Football Kicks Off With Shifts in TV Formation

Are you ready for some football?

Time Warner Cable may not be at the moment, but pro football’s regular season kicks off in 24 days on Sept. 7 with the Miami Dolphins visiting the defending Super Bowl champion Pittsburgh Steelers on NBC, which is returning to the National Football League fold for the first time since 1998.

Three nights later, the Peacock will assume its principal pigskin formation on Sunday nights. And that isn’t the only new page in the league’s TV playbook. In fact, several primetime shifts figure to shake up this season’s viewing habits and Nielsen fortunes.

Entering its 37th year, Monday Night Football no longer belongs to ABC, but rather its cable cousin, ESPN, the former Sunday night carrier. Then, beginning on Thanksgiving night, the league’s own channel, NFL Network, will air the first of a live eight-game primetime package.

However, NFL Network, which is seeking a substantial rate hike for those live games and other programming upgrades, has encountered distribution resistance from some cable operators, including Time Warner Cable, which has not yet inked a deal with the service because it doesn’t want to afford it expanded basic positioning.

Moreover, Time Warner moved to pull the network from 1 million homes on systems it purchased as part of its acquisition of Adelphia Communications Corp. earlier this month.

But the Federal Communications Commission intervened, ruling that the operator had not given its customers the proper 30-day notice of its intentions to remove the service.

Sports TV watchers believe that over time those issues will be resolved.

“The NFL is the largest entertainment property in our culture; it produces almost 60 ratings points per week. Yes, the NFL Network has leverage,” said sports consultant Neal Pilson, who also sees Time Warner’s point that the eight live games represents only a fraction of the service’s hours over the course of the year.

Ultimately, though, he believes the parties will reach an accord and that NFL Network will grow to between 50 million and 70 million homes over the next two years.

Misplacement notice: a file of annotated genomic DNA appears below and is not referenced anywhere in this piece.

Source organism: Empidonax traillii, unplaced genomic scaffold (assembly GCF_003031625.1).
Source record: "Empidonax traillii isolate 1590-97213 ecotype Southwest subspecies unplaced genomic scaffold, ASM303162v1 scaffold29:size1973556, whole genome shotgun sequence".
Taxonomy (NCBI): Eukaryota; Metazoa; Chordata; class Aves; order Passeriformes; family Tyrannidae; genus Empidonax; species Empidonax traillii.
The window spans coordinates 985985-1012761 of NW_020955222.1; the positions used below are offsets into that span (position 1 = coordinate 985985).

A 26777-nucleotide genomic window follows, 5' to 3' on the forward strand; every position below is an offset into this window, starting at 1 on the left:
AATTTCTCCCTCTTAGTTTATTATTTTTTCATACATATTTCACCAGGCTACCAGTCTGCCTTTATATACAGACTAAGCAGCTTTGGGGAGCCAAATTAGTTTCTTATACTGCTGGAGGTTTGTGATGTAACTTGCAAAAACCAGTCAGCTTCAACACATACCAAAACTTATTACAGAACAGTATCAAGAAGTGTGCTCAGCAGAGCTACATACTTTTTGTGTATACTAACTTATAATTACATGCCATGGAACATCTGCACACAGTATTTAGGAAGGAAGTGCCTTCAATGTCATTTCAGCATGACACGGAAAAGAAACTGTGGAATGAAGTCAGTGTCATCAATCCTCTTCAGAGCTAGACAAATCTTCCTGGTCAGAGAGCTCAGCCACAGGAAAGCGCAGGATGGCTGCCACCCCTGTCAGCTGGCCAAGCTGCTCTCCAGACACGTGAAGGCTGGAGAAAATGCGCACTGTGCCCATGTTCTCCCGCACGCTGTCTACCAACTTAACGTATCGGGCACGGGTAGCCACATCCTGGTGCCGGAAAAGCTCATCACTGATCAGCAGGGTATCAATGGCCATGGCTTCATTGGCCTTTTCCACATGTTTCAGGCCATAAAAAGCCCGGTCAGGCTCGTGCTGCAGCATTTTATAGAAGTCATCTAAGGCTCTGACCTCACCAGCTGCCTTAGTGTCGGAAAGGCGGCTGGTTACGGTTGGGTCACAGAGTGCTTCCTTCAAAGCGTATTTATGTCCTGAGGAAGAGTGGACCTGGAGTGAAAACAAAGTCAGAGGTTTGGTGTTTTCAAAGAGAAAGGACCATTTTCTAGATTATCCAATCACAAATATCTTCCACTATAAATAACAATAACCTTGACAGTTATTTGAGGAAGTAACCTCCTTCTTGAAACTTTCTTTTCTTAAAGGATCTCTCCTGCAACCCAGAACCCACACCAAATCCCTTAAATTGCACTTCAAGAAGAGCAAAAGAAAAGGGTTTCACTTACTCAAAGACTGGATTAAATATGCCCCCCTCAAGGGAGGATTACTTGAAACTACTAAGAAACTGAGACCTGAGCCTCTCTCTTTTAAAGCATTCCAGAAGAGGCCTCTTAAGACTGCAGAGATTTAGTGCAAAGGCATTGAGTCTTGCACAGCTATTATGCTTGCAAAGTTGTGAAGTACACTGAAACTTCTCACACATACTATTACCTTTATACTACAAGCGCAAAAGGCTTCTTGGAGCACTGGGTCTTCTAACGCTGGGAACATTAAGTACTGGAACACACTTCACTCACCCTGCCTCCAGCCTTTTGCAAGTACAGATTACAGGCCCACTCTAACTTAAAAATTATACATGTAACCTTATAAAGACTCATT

The changes stem from new TV contracts the league, which last Tuesday elected chief operating officer Roger Goodell to succeed Paul Tagliabue as commissioner, also signed with Sunday afternoon carriers Fox, CBS and DirecTV Inc. for the satellite giant’s “Sunday Ticket” out-of-market package. All told, the NFL will net some $3.75 billion annually from its new rights deal that extend from 2006 to 2013, a 53% jump over deals expired with the end of last season.

Meanwhile, NBC, which punted its American Football Conference package back after the 1998 season over high rights costs, has jumped back in at a time when its primetime lineup has fallen to fourth place. For $600 million annually over the next six years, NBC has secured four primetime hours on America’ most-watched night, playoff games and a pair of Super Bowls.

The network has imported John Madden, recently enshrined in the Pro Football Hall of Fame, and Al Michaels, who was let out of his ESPN MNF contract in part for NBC returning the rights to Oswald the Lucky Rabbit, an old Disney animated character, as its on-air team.

NBC will benefit from what appears to be a strong schedule — the teams for its first nine games posted a cumulative 192-96 record during the 2005-06 season.

“The NFL has constructed for NBC Sunday Night Football, in its premiere season, the best schedule that any network has ever had,” NBC Universal Sports chairman Dick Ebersol told pundits at the Television Critics Association tour last month.

He added that things would get even better with flexible scheduling, something that ABC long had been championing as a means to improve MNF ratings. During all but one week of the second half of the season, NBC will be able to select a good game from either Fox’s or CBS’s stables. He said that last season, ABC’s MNF suffered from a series of mismatches late in the season that “cost them 5% or 6% of their rating.”

ESPN, which is paying $1.1 billion annually for MNF, also has high hopes for its new setting. As is the ESPN multiplatform way, the franchise will receive plenty of attention on all of the company’s platforms from ESPN Radio and the magazine, to ESPN 360 and Mobile ESPN, slicing and dicing content around the game.


On the linear side, vice president of programming and acquisitions Leah LaPlaca said ESPN’s broadcast team, which collectively has 188 years of NFL coverage experience, will start matters off with SportsCenter Special Edition: Monday Nigh Kickoff from 3 p.m.-5 p.m.

The show will include live segments from the host city. Around the Horn and Pardon the Interruption follow, with the latter being held in the MNF market. From there, it’s on to NFL PrimeTime (6 p.m.-7 p.m.) and MNF Countdown in the stadium (7 p.m.-8:30 p.m.)

As for the game itself, ESPN is manning the booth with Mike Tirico, Joe Theismann and PTI host and Washington Post columnist Tony Kornheiser. “Tony will bring a unique journalist and everyman’s perspective to Monday Night Football,” said LaPlaca.

After the game, Stuart Scott will anchor SportsCenter from 11:30 p.m. to 1 a.m. in the MNF city each week.